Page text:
Baking can be therapeutic, says Tulip. It eases away the strain and stress of work

But she wasn't too enthusiastic about the idea of cutting up cadavers and so changed her plans. She grew an interest in medical machineries, image processing and such and got admitted to Surrey University in the UK. But there she changed her mind again and finally got her undergrad degree in electrical and electronic engineering.

She did her post graduate studies in mobile and satellite communications and worked for a few years at the Surrey Space Centre. Then from Surrey Technologies, in 2008 she joined the Met Office. In 2011 she became the head of the technical team there. She was the first and, till now, the only Bangladeshi in this prestigious professional position.

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During her interview, she was told that it would be compulsory for her to work at NATO, but much to their surprise, she rejected this condition. The Met Office officials later asked if she could bake and this time Tulip was surprised to learn about the baking culture in her Met Office team. After nine months of complicated procedure, she was finally given the nod to join.

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Work began. She joined the technology team. After the success of their first project, she was told to bake a cake and bring it to office. It was tradition for the youngest member of the team to do this. She baked a delicious vanilla cake covered in buttercream frosting, topped with the head of a moose made with chocolate. They were amazed at her office and the head of her team took a piece of the cake to the chief executive. He said that before eating the cake, he took a picture of it and sent it to his wife.

Cakes mean happiness, laughter. Cakes bring in a festive feel, happiness. Tulip wants this happiness to spread out to the family, the community, the country, the world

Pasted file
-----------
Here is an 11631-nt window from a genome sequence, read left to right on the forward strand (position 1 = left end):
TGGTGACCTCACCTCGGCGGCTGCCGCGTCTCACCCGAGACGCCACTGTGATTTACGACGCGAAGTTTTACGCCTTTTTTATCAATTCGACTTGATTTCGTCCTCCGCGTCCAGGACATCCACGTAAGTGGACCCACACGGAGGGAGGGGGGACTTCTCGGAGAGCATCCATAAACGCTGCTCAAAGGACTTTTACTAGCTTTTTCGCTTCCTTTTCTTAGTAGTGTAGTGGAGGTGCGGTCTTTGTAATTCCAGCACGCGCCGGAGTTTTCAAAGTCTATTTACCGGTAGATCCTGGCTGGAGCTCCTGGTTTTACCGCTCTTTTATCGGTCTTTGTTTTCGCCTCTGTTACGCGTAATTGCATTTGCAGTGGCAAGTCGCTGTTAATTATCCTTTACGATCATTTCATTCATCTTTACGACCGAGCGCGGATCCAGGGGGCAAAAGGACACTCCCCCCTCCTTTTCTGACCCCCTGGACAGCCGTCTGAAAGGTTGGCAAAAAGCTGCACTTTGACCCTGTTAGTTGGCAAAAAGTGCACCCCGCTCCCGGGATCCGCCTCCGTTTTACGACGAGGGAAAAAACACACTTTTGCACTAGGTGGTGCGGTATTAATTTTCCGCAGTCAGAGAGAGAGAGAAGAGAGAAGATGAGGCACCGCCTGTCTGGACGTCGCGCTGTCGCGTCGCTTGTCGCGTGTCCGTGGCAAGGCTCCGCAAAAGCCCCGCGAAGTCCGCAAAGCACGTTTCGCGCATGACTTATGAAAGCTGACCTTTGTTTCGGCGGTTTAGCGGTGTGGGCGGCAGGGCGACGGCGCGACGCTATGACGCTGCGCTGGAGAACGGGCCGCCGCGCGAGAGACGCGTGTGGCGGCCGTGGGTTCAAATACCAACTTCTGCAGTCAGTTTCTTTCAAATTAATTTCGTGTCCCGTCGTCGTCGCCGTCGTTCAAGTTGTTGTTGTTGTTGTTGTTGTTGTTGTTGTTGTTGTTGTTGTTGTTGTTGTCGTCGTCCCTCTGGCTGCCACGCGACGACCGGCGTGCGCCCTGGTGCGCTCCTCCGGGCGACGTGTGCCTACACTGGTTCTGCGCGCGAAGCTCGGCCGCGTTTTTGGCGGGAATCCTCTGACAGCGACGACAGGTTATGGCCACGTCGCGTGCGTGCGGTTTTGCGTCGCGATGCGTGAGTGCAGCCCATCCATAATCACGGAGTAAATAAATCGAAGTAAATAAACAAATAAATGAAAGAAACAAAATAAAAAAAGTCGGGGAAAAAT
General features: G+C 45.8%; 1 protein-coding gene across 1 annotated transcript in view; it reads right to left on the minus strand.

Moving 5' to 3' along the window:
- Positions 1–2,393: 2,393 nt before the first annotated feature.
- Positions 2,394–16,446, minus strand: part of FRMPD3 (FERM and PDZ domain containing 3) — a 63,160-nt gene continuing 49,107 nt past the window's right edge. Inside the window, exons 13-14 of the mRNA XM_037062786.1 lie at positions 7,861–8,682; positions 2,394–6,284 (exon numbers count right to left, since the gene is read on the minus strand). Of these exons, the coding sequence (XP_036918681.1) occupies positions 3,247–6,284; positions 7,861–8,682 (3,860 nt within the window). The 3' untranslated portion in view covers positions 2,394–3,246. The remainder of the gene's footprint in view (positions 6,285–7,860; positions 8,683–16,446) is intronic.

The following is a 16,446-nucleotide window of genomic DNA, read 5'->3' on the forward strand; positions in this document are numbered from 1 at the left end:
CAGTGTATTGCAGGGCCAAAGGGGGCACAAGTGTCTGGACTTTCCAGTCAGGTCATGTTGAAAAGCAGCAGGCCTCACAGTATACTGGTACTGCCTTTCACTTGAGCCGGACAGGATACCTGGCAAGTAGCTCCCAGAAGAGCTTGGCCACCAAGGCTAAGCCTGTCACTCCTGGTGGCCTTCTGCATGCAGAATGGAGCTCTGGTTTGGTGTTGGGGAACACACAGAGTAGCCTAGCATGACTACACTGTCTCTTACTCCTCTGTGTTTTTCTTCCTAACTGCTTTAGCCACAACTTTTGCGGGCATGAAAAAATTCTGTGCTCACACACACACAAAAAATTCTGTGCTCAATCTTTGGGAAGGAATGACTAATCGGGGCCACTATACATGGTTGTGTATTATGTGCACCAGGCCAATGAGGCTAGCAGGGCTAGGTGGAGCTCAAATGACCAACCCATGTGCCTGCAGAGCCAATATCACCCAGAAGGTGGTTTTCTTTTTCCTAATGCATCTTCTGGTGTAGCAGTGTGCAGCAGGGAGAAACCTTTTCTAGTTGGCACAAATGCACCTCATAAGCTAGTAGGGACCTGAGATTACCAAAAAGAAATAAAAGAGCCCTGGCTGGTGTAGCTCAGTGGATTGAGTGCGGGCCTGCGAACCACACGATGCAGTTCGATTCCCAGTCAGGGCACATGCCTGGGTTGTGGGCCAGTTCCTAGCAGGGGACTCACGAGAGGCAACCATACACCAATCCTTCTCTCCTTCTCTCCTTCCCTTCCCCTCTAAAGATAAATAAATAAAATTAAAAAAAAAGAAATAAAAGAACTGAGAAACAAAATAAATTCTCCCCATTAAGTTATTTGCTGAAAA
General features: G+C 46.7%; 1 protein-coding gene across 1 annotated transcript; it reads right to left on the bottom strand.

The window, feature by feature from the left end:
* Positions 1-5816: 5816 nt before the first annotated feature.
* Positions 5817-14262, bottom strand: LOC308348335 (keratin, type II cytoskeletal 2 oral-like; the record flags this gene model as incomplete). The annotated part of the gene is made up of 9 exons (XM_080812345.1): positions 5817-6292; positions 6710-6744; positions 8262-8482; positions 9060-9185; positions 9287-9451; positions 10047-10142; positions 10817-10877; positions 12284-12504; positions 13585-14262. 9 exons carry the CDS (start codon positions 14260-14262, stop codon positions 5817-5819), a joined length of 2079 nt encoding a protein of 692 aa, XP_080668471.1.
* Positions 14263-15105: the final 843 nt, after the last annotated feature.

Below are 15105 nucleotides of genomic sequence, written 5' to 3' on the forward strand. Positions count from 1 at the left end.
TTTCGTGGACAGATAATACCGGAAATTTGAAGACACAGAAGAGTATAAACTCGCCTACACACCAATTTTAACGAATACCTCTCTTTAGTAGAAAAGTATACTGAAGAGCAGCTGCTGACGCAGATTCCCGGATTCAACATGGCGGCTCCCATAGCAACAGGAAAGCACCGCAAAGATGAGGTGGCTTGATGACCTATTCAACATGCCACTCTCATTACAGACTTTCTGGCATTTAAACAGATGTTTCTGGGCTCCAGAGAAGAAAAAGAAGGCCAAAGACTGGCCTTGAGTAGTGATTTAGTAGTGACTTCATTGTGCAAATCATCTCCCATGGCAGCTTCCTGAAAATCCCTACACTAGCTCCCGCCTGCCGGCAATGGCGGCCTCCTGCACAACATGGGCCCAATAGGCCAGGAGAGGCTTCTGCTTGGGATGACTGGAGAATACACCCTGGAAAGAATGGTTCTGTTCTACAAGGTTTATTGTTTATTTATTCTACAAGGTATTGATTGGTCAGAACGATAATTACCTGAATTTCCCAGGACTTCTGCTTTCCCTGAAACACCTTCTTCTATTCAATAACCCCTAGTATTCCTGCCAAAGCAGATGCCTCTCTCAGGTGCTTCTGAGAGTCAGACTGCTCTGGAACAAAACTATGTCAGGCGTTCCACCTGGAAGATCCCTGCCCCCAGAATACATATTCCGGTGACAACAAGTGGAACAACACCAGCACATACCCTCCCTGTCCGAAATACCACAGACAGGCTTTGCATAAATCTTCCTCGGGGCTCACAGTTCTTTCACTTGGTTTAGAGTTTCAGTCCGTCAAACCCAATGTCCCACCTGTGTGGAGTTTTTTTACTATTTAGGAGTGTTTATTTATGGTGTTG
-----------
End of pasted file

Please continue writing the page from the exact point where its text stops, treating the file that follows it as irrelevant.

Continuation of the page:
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Her team members said that the cake was amazing and heartening. It took them back to the mothers and their grandmas. Time passed and Tulip proved herself to be a skilled engineer and a gifted baker too. Her incredibly delicious cakes became a great favourite among her friends, family and colleagues. When they celebrated her daughter's birthday at the Grand Hotel, the hotel authorities were stunned at the cake she brought along and proposed that she supervise and make special wedding cakes at their hotel. She was even approached by Good Housekeeping and some other famous lifestyle magazines.

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But the biggest reward for Tulip is the smile she receives for her cakes. She says there is nothing as good as bringing a smile to people's faces. Young and old, all people love cake. A beautifully decorated cake on someone's birthday or any special occasion is always a joy.

Baking can be therapeutic, says Tulip. It eases away the strain and stress of work. It is also an extraordinarily rewarding activity for a family to do together.

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At the moment her team has the massive responsibility of creating the world's biggest super computer. She is the head of a large team involved in this project of the UK government.

She believes her passion for baking has played a significant role in overcoming any sort of negativities that may have cropped up along the way. She also gives much credit to her husband Obedullah Wares and young daughter Yanira.

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Tulip also works as a mental well-being counselor in her office. She gets to observe people closely and helps them work out their problems. So when she makes a cake for anyone, she tries to cater to that person's nature.

She has a word of advice for the new home bakers in Bangladesh: go ahead, don't give up and don't relinquish the work you love. She said the easiest way to bake a cake is try and use whatever ingredients are at hand.

She adds, like the UK Met Office, the big corporate houses in Bangladesh can also have baking sessions for their employees and home bakers, arrange training and baking fests. This draws people close and sends out a message of love.

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Cakes mean happiness, laughter. Cakes bring in a festive feel, happiness. Tulip wants this happiness to spread out to the family, the community, the country, the world. Hats off to Tulip, on International Baking Day!

*This interview appeared in the lifestyle web haal.fashion and has been rewritten in English by Ayesha Kabir

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